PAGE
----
Cameras Ain’t Illegal, Observer Tells Cops

     PHILADELLPHIA (CN) – Philadelphia police roughed up a psychotherapist and “trained legal observer” for photographing an arrest of an anti-fracking demonstrator at the Philadelphia Convention Center, she claims in court.
     Amanda Geraci sued Philadelphia and four named police officers on Monday in Federal Court.
     It is the fifth lawsuit filed by the ACLU of Pennsylvania since 2013 concerning unlawful apprehension of citizens photographing police officers.
     Until Monday, the most recent came in July when a Temple University student was handcuffed after photographing police officers arrest partygoers near the university.
     Geraci claims she was observing a protest against hydraulic fracking at the convention center when a man was taken inside because officers said he had struck one of them with a wooden spoon he was using to play an improvised instrument.
     Defendant Officer Dawn Brown yelled at Geraci not to interfere with the arrest, then pinned her against a pillar supporting the convention center, Geraci says.
     “Ms. Geraci responded to defendant Officer Brown in a calm, professional tone which she is trained to use to de-escalate tense situations and attempted to minimize defendant Officer Brown’s aggression,” the complaint states.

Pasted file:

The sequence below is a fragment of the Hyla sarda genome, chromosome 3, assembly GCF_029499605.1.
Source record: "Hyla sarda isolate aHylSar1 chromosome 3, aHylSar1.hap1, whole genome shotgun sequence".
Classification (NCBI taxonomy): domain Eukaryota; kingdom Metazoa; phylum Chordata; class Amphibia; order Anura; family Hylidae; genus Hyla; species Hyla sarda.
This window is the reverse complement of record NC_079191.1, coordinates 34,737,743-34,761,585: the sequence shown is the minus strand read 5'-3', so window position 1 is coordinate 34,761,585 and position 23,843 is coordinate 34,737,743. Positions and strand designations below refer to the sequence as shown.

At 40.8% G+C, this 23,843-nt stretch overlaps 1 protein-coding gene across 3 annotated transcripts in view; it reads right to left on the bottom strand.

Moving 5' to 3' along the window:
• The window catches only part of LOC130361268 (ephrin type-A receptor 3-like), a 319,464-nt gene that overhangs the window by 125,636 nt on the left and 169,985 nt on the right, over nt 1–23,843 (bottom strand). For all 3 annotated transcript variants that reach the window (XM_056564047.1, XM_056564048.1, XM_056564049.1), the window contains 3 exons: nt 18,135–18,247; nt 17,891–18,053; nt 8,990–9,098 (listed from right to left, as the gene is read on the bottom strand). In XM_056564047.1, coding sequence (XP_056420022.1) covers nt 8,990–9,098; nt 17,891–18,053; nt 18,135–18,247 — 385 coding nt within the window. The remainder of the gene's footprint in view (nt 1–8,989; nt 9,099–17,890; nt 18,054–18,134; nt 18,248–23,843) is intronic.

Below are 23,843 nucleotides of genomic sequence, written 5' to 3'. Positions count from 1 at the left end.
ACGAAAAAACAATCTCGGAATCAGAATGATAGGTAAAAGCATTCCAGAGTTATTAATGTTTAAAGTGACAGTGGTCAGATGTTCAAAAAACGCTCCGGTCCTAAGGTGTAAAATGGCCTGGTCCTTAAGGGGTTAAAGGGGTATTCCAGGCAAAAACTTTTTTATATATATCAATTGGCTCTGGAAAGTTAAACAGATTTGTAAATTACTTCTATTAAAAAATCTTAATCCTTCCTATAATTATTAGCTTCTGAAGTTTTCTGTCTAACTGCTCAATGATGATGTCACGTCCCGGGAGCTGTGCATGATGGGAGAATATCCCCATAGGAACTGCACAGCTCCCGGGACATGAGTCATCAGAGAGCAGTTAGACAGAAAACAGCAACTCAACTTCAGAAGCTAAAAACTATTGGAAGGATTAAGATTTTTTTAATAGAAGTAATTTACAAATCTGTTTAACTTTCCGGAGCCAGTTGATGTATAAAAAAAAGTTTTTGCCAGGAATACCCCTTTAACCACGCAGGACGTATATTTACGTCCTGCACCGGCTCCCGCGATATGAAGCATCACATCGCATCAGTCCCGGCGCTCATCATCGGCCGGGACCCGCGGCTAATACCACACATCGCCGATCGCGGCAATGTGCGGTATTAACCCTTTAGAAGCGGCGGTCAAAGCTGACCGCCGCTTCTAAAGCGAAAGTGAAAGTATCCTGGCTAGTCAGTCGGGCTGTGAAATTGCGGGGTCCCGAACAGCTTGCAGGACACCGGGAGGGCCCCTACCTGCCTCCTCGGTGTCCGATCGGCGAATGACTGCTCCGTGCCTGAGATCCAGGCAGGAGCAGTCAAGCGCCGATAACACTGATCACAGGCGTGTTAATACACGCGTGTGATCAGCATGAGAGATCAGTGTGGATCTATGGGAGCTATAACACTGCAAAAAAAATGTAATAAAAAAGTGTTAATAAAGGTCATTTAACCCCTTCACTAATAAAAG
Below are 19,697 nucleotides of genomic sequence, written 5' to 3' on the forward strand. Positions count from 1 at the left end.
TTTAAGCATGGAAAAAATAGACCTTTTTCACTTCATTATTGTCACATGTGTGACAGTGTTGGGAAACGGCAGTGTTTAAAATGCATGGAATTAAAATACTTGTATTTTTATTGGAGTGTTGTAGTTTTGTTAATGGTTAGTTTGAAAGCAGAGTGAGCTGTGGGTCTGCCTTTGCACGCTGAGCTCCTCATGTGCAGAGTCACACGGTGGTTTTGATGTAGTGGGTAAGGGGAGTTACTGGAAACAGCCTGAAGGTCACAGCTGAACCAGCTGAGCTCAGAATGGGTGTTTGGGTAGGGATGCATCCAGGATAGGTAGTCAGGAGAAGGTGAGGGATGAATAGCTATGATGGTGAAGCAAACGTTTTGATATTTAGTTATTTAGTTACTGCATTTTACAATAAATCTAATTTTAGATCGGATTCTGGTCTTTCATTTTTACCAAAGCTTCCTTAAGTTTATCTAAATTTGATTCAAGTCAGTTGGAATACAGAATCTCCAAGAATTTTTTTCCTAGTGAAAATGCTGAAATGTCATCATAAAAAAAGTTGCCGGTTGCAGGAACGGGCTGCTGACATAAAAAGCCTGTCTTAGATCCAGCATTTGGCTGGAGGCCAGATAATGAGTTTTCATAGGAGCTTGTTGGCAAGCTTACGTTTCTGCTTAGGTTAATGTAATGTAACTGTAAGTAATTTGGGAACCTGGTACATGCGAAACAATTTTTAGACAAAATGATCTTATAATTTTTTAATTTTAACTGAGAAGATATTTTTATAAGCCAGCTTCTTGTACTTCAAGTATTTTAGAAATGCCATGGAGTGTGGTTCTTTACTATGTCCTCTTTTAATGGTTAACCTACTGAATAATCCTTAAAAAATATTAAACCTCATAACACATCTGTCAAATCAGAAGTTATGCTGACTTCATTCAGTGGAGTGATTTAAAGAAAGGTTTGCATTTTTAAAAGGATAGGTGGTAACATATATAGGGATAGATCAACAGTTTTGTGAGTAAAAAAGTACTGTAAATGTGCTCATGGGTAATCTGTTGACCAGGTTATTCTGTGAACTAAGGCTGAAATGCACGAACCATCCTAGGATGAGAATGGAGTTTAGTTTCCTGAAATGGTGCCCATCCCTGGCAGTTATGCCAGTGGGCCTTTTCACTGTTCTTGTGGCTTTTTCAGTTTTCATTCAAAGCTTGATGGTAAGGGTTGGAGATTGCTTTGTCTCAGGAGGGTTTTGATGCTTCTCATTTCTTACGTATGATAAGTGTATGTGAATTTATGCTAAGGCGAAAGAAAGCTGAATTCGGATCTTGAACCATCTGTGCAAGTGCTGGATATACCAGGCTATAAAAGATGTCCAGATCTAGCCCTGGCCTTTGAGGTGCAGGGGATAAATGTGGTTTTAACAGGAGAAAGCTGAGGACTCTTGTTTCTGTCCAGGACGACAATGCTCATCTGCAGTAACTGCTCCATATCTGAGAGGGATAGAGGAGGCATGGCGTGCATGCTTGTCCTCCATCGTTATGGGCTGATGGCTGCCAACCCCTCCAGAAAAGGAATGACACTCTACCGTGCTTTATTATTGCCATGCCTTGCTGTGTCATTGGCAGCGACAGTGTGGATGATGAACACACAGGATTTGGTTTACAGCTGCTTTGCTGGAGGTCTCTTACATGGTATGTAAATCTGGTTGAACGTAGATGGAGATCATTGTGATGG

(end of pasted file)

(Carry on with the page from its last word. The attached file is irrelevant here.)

Other officers surrounded Geraci and Brown to prevent further photographing.
     Geraci says that when Brown released her, she had red marks on her neck where Brown had restrained her.
     “The defendant officers’ actions were motivated by their efforts to retaliate against Ms. Geraci for her actions in attempting to photograph other Philadelphia police officers conducting an arrest of a political demonstrator,” the complaint states.
     Philadelphia Police Commissioner Charles Ramsey has sent numerous memoranda to police officers informing them of citizens’ right to photograph officers in the course of their jobs, but has not implemented proper training, according to the complaint.
     Geraci seek damages for First Amendment retaliation and unlawful use of force.
     She is represented by Molly Tack-Hooper with the ACLU of Pennsylvania.

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